Friday, March 19, 2010

Elements of Characterization

Every writer knows that it's important to have a well fleshed out character, but how do you go about creating one?

You might start with a single idea for a scene with that character, maybe a general impression of what the character is like, but to carry through a novel, you need a real depth, a real sense of connection to that character. It needs to be established to the extent that when you throw a couple of your characters into a room together, they start talking, loving – or fighting – straight away, and the dialogue has a sense of reality.

Sometimes that sense of connection is easy to establish. It is certainly easier for some characters rather than others. There is always the Gatecrasher as well – a likely sign that things aren’t working. If your host of characters persists in being ‘flat’ your subconscious will rebel by spontaneously creating a character that highjack’s the action. Now some people – particularly pansters – let this Gatecrasher in and watch how the story changes. I’ve tried that, and a few disasters later I have decided that the Gatecrashers (except in very rare circumstances) have to be ruthlessly culled. Then you have to go back to your characters and see what the heck isn’t working. Now I’m not talking about the plot development stage – at that point you WANT new characters to spontaneously generate – I am talking about when you are trying to get these onto the page.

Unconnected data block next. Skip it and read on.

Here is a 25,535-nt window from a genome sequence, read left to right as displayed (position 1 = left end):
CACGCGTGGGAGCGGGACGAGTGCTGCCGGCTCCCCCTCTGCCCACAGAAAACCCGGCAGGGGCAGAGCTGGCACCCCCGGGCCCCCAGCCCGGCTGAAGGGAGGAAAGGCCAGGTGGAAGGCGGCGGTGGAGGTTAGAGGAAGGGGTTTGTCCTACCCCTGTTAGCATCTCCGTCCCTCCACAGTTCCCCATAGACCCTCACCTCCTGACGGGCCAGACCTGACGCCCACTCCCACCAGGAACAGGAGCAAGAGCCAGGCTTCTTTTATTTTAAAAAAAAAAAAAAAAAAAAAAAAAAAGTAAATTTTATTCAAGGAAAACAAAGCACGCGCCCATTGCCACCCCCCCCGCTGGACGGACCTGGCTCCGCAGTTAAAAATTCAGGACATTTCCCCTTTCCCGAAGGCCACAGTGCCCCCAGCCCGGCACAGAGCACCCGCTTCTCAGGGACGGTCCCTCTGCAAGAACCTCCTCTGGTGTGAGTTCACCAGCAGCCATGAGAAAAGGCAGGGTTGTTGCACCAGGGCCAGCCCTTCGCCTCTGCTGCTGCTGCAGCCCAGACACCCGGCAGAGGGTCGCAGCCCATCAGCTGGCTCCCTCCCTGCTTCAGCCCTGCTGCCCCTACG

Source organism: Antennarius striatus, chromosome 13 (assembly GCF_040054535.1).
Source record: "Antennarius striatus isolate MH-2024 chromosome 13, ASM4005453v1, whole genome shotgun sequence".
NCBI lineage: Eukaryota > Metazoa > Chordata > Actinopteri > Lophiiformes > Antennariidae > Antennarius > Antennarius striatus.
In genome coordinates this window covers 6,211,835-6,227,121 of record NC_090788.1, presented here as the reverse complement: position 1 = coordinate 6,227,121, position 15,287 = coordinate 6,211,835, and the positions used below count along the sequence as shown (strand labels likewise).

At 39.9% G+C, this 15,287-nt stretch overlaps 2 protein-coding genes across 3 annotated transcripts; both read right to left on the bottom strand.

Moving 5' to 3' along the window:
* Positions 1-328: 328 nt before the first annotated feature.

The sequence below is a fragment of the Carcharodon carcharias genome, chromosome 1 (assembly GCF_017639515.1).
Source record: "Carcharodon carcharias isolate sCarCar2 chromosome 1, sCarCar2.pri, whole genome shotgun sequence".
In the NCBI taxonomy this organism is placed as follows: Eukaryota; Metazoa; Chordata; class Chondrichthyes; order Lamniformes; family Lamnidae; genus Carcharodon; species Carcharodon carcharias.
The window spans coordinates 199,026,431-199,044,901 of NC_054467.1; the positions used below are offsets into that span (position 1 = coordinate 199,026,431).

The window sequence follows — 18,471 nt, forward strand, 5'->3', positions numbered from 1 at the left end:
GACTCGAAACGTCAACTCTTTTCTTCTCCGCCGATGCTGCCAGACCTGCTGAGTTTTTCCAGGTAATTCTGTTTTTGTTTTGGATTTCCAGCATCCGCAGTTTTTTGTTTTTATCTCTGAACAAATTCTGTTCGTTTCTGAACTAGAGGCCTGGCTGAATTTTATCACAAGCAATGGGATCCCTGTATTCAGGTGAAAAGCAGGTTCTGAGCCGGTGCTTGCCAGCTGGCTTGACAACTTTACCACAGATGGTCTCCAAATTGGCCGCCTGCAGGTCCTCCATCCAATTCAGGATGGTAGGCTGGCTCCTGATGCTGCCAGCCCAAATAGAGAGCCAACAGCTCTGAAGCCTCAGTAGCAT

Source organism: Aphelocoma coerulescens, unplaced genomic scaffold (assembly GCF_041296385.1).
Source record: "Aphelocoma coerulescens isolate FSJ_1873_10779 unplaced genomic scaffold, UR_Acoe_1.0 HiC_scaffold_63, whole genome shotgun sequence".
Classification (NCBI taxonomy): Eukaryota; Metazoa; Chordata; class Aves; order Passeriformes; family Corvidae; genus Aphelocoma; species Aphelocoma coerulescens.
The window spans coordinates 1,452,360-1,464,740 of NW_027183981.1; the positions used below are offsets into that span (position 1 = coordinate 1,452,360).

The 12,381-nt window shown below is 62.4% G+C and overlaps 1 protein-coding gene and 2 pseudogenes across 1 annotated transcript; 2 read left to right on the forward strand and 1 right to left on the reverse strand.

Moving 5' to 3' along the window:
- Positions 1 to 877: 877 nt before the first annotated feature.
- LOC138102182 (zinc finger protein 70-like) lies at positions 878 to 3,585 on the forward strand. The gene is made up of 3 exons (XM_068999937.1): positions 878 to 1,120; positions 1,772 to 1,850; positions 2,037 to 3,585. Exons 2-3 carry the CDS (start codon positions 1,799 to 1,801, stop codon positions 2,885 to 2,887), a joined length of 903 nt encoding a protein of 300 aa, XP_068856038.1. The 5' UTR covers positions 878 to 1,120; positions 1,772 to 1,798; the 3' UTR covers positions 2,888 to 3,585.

Kate had some good ideas yesterday about social setting and how this might influence character. When I am struggling to connect with a character I often go through a fairly structured process to flesh them out, where I will look at a number of different categories, like:

  • Background – where did they come from? Where did they grow up?
  • Early life – what sort of things formed them?
  • What do they do? – It's amazing how often you forget this. Before the amazing events of your story, what did they do on a day-to-day basis? This will define where they were at the outset, what responsibilities they may be leaving behind, even their relationships.
  • Love – have they been in love? Can they love?
  • Love in the book – is there a romance?
  • Friendship – who are the people in their life? Who defines them?
  • Desires – what drives them. What are they searching for on conscious and unconscious levels.
  • Fears – what are they scared of (and not just not getting the their desires) – what phobias do them have – very useful for building tension
  • Journey – what are they going to learn on their quest. Will they fail?

By the time I have worked through this, even the most stubborn character will start to come to life – or will have morphed into something I can work with.

So what tricks do you use to get your characters to flow? Or is your challenge reining them in?


Dave Freer said...